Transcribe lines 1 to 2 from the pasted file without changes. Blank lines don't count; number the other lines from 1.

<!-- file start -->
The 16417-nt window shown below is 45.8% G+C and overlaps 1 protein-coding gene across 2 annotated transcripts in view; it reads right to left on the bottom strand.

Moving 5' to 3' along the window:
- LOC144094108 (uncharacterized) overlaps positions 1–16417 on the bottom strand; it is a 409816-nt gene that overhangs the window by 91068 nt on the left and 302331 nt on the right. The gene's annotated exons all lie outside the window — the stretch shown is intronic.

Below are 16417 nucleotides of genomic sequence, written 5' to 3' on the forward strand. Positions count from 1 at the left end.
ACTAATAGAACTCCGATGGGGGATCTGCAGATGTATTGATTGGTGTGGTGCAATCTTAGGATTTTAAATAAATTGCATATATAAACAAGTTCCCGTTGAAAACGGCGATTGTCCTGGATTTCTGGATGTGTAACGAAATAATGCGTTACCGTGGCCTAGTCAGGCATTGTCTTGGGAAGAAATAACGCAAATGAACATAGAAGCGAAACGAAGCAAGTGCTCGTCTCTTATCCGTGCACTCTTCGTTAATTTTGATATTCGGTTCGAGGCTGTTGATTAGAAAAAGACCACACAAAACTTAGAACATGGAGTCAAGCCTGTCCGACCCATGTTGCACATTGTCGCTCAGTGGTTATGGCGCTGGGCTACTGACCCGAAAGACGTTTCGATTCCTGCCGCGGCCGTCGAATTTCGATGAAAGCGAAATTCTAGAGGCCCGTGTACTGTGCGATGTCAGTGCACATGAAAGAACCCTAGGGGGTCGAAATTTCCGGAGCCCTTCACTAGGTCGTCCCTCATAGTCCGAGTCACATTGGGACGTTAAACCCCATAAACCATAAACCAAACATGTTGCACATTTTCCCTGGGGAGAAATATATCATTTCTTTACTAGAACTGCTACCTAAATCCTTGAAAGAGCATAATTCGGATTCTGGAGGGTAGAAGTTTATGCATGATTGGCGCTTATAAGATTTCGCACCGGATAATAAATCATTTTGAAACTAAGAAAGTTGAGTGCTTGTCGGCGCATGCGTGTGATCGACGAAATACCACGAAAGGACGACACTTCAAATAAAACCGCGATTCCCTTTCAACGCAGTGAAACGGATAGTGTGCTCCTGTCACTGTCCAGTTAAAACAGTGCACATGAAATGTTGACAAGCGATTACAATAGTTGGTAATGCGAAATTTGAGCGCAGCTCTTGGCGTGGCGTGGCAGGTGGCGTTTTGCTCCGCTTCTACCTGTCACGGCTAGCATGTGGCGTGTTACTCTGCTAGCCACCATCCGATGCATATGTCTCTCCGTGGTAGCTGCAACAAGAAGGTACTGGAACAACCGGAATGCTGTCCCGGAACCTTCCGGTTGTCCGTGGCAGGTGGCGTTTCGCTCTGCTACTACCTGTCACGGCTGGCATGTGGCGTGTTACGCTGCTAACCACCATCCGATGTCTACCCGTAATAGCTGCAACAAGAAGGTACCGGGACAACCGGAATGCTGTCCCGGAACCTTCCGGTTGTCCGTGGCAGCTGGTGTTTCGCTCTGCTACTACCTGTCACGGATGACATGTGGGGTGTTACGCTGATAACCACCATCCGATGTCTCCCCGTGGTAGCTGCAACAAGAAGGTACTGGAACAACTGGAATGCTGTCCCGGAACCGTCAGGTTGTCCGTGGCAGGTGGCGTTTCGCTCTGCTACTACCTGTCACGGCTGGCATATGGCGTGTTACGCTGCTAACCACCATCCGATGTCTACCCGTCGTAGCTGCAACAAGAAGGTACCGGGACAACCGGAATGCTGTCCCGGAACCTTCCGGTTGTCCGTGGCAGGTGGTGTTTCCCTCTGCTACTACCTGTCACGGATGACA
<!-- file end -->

The 16417-nt window shown below is 45.8% G+C and overlaps 1 protein-coding gene across 2 annotated transcripts in view; it reads right to left on the bottom strand.

Moving 5' to 3' along the window: